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Differences in the labor market behavior between temporary and permanent migrant women

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  • Dustmann, Christian

Abstract

This paper analyses labour market behaviour of married migrant women. The theoretical analysis shows that migrants who intend to remain only temporarily in the host country are likely to exhibit a different labour market behaviour than migrants who wish to stay permanently. The reason is that temporary migrants condition their behaviour in the host country on the future expected economic situation in their home countries. In the empirical part, labour market participation behaviour of married female migrants is analysed, using data which allow for differentiation between individuals who intend to remain permanently and those who intend to remain only temporarily. The results show that temporary migrants have indeed a different labour market behaviour than permanent migrants.

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Bibliographic Info

Article provided by Elsevier in its journal Labour Economics.

Volume (Year): 4 (1997)
Issue (Month): 1 (March)
Pages: 29-46

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Handle: RePEc:eee:labeco:v:4:y:1997:i:1:p:29-46

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Citations

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Cited by:
  1. Christian Dustmann, 2008. "Return Migration, Investment in Children, and Intergenerational Mobility: Comparing Sons of Foreign- and Native-Born Fathers," Journal of Human Resources, University of Wisconsin Press, vol. 43(2), pages 299-324.
  2. Manon Domingues Dos Santos & François-Charles Wolff, 2010. "Pourquoi les immigrés portugais veulent-ils tant retourner au pays ?," Working Papers hal-00449630, HAL.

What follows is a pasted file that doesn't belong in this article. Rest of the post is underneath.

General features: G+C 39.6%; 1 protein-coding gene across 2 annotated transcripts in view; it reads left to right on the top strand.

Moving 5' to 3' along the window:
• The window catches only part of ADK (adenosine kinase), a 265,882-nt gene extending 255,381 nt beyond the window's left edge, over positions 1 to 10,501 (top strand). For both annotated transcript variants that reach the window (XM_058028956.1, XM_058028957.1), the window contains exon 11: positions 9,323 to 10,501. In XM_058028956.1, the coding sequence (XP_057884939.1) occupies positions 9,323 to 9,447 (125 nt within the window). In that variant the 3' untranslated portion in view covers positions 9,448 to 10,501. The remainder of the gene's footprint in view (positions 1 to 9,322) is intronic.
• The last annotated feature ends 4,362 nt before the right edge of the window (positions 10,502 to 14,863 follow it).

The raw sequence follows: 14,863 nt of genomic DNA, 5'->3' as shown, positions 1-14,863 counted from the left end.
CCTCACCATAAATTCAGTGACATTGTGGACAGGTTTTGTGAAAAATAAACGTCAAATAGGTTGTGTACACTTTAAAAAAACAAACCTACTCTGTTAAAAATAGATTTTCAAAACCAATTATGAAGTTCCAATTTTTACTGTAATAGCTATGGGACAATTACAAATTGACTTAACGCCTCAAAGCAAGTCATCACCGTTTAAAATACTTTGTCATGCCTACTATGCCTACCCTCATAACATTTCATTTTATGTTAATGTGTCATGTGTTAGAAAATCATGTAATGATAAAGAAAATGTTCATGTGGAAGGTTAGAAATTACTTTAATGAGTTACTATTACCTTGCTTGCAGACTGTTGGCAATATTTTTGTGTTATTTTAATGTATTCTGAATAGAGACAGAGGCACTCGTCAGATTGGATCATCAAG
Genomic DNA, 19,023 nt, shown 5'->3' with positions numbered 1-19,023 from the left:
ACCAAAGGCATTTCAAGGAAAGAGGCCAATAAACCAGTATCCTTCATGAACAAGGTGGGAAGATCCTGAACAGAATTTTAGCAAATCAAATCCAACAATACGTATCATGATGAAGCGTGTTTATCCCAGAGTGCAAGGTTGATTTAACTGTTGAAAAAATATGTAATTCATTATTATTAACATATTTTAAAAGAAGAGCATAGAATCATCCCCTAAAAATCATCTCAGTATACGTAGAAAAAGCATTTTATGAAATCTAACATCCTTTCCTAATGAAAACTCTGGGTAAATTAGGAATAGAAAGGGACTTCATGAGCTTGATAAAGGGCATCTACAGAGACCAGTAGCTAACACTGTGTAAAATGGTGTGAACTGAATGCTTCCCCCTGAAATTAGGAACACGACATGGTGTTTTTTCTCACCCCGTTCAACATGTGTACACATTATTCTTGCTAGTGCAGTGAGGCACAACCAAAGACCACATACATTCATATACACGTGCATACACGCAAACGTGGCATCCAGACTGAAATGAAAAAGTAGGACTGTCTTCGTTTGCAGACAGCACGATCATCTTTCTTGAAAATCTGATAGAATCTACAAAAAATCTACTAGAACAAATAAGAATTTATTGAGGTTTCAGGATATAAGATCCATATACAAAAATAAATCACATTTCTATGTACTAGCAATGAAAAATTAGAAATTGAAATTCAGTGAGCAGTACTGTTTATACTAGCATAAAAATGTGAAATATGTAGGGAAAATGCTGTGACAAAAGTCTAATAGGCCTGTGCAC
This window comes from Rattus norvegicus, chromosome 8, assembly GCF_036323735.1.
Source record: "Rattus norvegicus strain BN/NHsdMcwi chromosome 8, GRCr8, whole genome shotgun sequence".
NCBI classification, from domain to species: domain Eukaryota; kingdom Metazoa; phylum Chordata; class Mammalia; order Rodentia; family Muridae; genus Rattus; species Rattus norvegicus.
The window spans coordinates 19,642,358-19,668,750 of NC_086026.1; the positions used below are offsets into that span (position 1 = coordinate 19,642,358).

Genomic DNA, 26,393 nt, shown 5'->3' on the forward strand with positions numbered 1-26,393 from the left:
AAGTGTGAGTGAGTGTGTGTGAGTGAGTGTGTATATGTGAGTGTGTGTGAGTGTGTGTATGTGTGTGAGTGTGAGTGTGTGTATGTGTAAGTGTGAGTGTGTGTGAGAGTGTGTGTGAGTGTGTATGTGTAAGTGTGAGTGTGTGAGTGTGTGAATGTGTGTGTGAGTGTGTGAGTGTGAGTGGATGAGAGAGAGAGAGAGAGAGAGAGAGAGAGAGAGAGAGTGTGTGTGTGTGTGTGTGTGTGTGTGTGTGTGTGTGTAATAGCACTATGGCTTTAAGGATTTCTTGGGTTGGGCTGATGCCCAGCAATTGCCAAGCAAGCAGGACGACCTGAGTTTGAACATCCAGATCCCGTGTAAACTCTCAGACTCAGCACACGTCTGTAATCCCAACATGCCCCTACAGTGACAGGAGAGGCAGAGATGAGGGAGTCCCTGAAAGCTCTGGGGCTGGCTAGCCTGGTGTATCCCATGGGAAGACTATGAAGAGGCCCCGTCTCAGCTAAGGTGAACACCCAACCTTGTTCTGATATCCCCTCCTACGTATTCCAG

3. Dennis Görlich & Christoph Trebesch, 2008. "Seasonal Migration and Networks—Evidence on Moldova’s Labour Exodus," Review of World Economics (Weltwirtschaftliches Archiv), Springer, vol. 144(1), pages 107-133, April.
  4. Co, Catherine Y. & Gang, Ira N. & Yun, Myeong-Su, 1998. "Returns to Returning: Who Went Abroad and What Does it Matter?," IZA Discussion Papers 19, Institute for the Study of Labor (IZA).
  5. Catherine Y. Co & Ira N. Gang & Myeong-Su Yun, 2000. "Returns to returning," Journal of Population Economics, Springer, vol. 13(1), pages 57-79.
  6. Dennis Görlich & Christoph Trebesch, 2006. "Mass Migration and Seasonality. Evidence on Moldova's Labour Exodus," Kiel Advanced Studies Working Papers 435, Kiel Institute for the World Economy.
  7. Christian Dustmann, 2002. "Arbeitsmarktverhalten, Integration und Rückkehr von Einwanderern," Vierteljahrshefte zur Wirtschaftsforschung / Quarterly Journal of Economic Research, DIW Berlin, German Institute for Economic Research, vol. 71(2), pages 272-285.
  8. Cortes, Kalena E., 2004. "Are Refugees Different from Economic Immigrants? Some Empirical Evidence on the Heterogeneity of Immigrant Groups in the United States," IZA Discussion Papers 1063, Institute for the Study of Labor (IZA).
  9. Deborah Cobb-Clark & Steven Stillman, 2008. "Emigration and the Age Profile of Retirement Among Immigrants," CReAM Discussion Paper Series 0815, Centre for Research and Analysis of Migration (CReAM), Department of Economics, University College London.
  10. Bauer, Thomas K., 2002. "Migration, Sozialstaat und Zuwanderungspolitik," IZA Discussion Papers 505, Institute for the Study of Labor (IZA).
  11. Dustmann, Christian & Schmidt, Christoph M, 2001. "The Wage Performance of Immigrant Women: Full-Time Jobs, Part-Time Jobs and the Role of Selection," CEPR Discussion Papers 2702, C.E.P.R. Discussion Papers.
  12. Pia R. Pinger, 2007. "Come Back or Stay? Spend Here or There? Temporary versus Permanent Migration and Remittance Patterns in the Republic of Moldova," Kiel Advanced Studies Working Papers 438, Kiel Institute for the World Economy.
  13. Andrew R. Morrison & Maurice Schiff & Mirja Sjöblom, 2007. "The International Migration of Women," World Bank Publications, The World Bank, number 6804, January.

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